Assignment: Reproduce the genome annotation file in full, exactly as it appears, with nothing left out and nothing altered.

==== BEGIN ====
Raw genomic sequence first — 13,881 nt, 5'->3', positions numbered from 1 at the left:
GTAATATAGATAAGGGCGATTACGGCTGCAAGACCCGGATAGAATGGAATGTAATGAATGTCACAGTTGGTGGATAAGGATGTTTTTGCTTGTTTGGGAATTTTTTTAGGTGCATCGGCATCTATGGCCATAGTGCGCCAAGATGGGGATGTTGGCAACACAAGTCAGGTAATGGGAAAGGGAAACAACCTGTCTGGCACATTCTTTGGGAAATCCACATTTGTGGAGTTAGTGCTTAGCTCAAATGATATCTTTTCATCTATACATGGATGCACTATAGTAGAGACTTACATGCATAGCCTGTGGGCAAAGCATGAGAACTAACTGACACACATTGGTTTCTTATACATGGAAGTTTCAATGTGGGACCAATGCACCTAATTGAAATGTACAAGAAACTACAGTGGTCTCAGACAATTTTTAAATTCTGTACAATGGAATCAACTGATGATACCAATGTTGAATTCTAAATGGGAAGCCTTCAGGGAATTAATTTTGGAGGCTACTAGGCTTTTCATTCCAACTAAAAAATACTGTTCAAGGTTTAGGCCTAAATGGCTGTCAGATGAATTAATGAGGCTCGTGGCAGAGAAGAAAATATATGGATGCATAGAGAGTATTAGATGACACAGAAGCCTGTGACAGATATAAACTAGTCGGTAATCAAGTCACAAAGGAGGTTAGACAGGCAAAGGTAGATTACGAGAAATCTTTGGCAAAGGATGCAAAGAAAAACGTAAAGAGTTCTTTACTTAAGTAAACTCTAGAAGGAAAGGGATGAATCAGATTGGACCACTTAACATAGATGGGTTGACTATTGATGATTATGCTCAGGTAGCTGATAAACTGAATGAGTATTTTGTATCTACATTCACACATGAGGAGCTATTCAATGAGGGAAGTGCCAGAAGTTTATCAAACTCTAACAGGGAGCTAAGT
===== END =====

Raw genomic sequence first — 13,881 nt, 5'->3', positions numbered from 1 at the left:
GTAATATAGATAAGGGCGATTACGGCTGCAAGACCCGGATAGAATGGAATGTAATGAATGTCACAGTTGGTGGATAAGGATGTTTTTGCTTGTTTGGGAATTTTTTTAGGTGCATCGGCATCTATGGCCATAGTGCGCCAAGATGGGGATGTTGGCAACACAAGTCAGGTAATGGGAAAGGGAAACAACCTGTCTGGCACATTCTTTGGGAAATCCACATTTGTGGAGTTAGTGCTTAGCTCAAATGATATCTTTTCATCTATACATGGATGCACTATAGTAGAGACTTACATGCATAGCCTGTGGGCAAAGCATGAGAACTAACTGACACACATTGGTTTCTTATACATGGAAGTTTCAATGTGGGACCAATGCACCTAATTGAAATGTACAAGAAACTACAGTGGTCTCAGACAATTTTTAAATTCTGTACAATGGAATCAACTGATGATACCAATGTTGAATTCTAAATGGGAAGCCTTCAGGGAATTAATTTTGGAGGCTACTAGGCTTTTCATTCCAACTAAAAAATACTGTTCAAGGTTTAGGCCTAAATGGCTGTCAGATGAATTAATGAGGCTCGTGGCAGAGAAGAAAATATATGGATGCATAGAGAGTATTAGATGACACAGAAGCCTGTGACAGATATAAACTAGTCGGTAATCAAGTCACAAAGGAGGTTAGACAGGCAAAGGTAGATTACGAGAAATCTTTGGCAAAGGATGCAAAGAAAAACGTAAAGAGTTCTTTACTTAAGTAAACTCTAGAAGGAAAGGGATGAATCAGATTGGACCACTTAACATAGATGGGTTGACTATTGATGATTATGCTCAGGTAGCTGATAAACTGAATGAGTATTTTGTATCTACATTCACACATGAGGAGCTATTCAATGAGGGAAGTGCCAGAAGTTTATCAAACTCTAACAGGGAGCTAAGT